You’re all set – you have the killer idea, you’ve written the business plan, you’re prepared for some hard work ahead and you want to get going with launching your own company. There’s only one thing missing – money.
However much passion you have, there’s no getting away from the fact that the huge majority of new businesses need quite a bit of seed funding to get them going, and securing that is a major hurdle. You may believe in yourself and your concept, but does anybody else? Any seasoned entrepreneur knows that the secret to success is being able to convince investors and customers that you and your product or service are worth taking a chance on.
Start-up funding is definitely hard to come by, and the funding landscape is harder to navigate than it was a few years ago. That certainly doesn’t mean that money isn’t available – you just have to go about securing it in the right way.
Can You Do It Without a Loan?
The route of debt financing – or taking on a loan in order to launch your business – is a well-trodden one. But for an entrepreneur with little track record, who is launching their first ever venture, they can be harder to secure than you may think. Banks are increasingly risk-averse, and convincing them to take a chance on you can be a tough job. Sometimes, equity financing is a better route. It’s worth investigating any local tax relief schemes for start-ups, as these can make you a much more attractive proposition to potential investors. It basically means that your investors can offset part of their investment against tax. It’s also possible to find angel investment networks – usually geared to a sector in particular, such as software development or healthcare. These investors will know the market inside out and are usually able to provide valuable knowledge and contacts alongside money.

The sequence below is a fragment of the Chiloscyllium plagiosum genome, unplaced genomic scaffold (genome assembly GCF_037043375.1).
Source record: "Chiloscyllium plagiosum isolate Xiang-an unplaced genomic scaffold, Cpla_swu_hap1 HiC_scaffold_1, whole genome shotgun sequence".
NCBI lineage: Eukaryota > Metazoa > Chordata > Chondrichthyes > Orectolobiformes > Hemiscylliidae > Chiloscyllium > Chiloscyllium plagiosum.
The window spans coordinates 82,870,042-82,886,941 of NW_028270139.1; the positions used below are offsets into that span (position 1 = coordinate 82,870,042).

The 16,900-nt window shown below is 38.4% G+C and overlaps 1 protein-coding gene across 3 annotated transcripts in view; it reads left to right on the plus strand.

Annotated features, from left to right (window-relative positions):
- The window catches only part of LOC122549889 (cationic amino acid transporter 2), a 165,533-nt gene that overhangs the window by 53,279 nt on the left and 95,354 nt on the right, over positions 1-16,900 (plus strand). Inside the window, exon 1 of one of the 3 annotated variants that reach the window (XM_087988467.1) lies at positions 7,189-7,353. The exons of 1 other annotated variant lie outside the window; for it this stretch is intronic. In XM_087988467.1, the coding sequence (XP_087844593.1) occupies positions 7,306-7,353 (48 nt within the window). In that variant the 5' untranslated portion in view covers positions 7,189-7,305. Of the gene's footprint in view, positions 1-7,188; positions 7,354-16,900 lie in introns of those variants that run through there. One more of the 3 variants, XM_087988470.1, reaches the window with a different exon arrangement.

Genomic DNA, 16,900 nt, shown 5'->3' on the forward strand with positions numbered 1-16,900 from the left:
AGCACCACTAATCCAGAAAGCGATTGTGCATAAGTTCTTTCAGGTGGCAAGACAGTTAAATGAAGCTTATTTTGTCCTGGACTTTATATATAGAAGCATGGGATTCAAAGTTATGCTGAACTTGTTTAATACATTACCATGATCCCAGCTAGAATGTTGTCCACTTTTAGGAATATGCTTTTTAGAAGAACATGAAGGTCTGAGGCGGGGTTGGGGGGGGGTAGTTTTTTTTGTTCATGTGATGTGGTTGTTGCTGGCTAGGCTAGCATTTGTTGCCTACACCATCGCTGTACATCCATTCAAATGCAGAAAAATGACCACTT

Could You Crowdfund Your Venture?
The other main option is seeking crowdfunding for your business idea. Understand that this isn’t an easy option and that you will need to put just as much work into your pitch as you would with any other type of investment. It’s a crowded marketplace and you’re likely to succeed if you have a catchy, easy to explain product with mass appeal. Anything niche tends to be much harder to crowdfund, as you need to get as many people as possible on board.Explain exactly where the money is going, from paying manufacturers to renting your commercial fleet or even your own salary – people want to know! The process requires a lot of engagement and you’ll have to be prepared to throw yourself into it.
What Should You Look For?
When selecting investors, it’s important to remember that they aren’t just interviewing you – you’re interviewing them! You will have to work closely with these people, and you aren’t just sourcing money – it’s as much about their own experience and contacts and other ways that they can add value to what you do, in return for some equity in your business. You will likely have a long-term relationship with your investors so pick someone you feel comfortable with, whose expertise you trust and who you can have an honest dialogue with. Keep the future of your business in mind and you can’t go far wrong.